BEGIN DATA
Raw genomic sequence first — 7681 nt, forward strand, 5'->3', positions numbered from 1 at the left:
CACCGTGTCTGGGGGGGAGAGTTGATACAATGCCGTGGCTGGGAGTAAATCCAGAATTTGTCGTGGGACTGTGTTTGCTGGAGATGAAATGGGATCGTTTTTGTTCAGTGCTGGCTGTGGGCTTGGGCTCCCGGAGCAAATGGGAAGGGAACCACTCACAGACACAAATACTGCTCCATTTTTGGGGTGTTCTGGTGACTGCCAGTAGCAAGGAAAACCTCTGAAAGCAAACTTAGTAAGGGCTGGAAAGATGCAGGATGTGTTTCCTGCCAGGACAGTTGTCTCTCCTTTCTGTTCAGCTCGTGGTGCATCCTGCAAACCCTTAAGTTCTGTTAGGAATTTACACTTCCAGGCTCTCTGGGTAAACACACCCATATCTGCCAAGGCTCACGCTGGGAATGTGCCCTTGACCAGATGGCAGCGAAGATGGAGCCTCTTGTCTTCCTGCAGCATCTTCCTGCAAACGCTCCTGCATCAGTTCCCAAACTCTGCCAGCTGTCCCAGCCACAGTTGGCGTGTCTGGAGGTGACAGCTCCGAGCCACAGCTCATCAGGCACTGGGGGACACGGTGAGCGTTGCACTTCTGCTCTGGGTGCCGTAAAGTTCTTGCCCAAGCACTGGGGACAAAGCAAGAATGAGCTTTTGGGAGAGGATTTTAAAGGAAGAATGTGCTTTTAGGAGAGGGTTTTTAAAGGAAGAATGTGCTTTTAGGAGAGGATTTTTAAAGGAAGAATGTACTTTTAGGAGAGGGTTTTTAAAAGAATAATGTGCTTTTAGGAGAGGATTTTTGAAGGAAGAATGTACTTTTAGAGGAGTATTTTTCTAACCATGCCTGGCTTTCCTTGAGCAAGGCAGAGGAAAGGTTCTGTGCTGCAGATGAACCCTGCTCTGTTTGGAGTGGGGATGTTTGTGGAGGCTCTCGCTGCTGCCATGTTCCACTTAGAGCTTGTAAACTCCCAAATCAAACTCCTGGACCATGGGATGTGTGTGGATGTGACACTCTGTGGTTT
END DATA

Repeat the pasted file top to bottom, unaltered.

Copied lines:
Raw genomic sequence first — 7681 nt, forward strand, 5'->3', positions numbered from 1 at the left:
CACCGTGTCTGGGGGGGAGAGTTGATACAATGCCGTGGCTGGGAGTAAATCCAGAATTTGTCGTGGGACTGTGTTTGCTGGAGATGAAATGGGATCGTTTTTGTTCAGTGCTGGCTGTGGGCTTGGGCTCCCGGAGCAAATGGGAAGGGAACCACTCACAGACACAAATACTGCTCCATTTTTGGGGTGTTCTGGTGACTGCCAGTAGCAAGGAAAACCTCTGAAAGCAAACTTAGTAAGGGCTGGAAAGATGCAGGATGTGTTTCCTGCCAGGACAGTTGTCTCTCCTTTCTGTTCAGCTCGTGGTGCATCCTGCAAACCCTTAAGTTCTGTTAGGAATTTACACTTCCAGGCTCTCTGGGTAAACACACCCATATCTGCCAAGGCTCACGCTGGGAATGTGCCCTTGACCAGATGGCAGCGAAGATGGAGCCTCTTGTCTTCCTGCAGCATCTTCCTGCAAACGCTCCTGCATCAGTTCCCAAACTCTGCCAGCTGTCCCAGCCACAGTTGGCGTGTCTGGAGGTGACAGCTCCGAGCCACAGCTCATCAGGCACTGGGGGACACGGTGAGCGTTGCACTTCTGCTCTGGGTGCCGTAAAGTTCTTGCCCAAGCACTGGGGACAAAGCAAGAATGAGCTTTTGGGAGAGGATTTTAAAGGAAGAATGTGCTTTTAGGAGAGGGTTTTTAAAGGAAGAATGTGCTTTTAGGAGAGGATTTTTAAAGGAAGAATGTACTTTTAGGAGAGGGTTTTTAAAAGAATAATGTGCTTTTAGGAGAGGATTTTTGAAGGAAGAATGTACTTTTAGAGGAGTATTTTTCTAACCATGCCTGGCTTTCCTTGAGCAAGGCAGAGGAAAGGTTCTGTGCTGCAGATGAACCCTGCTCTGTTTGGAGTGGGGATGTTTGTGGAGGCTCTCGCTGCTGCCATGTTCCACTTAGAGCTTGTAAACTCCCAAATCAAACTCCTGGACCATGGGATGTGTGTGGATGTGACACTCTGTGGTTT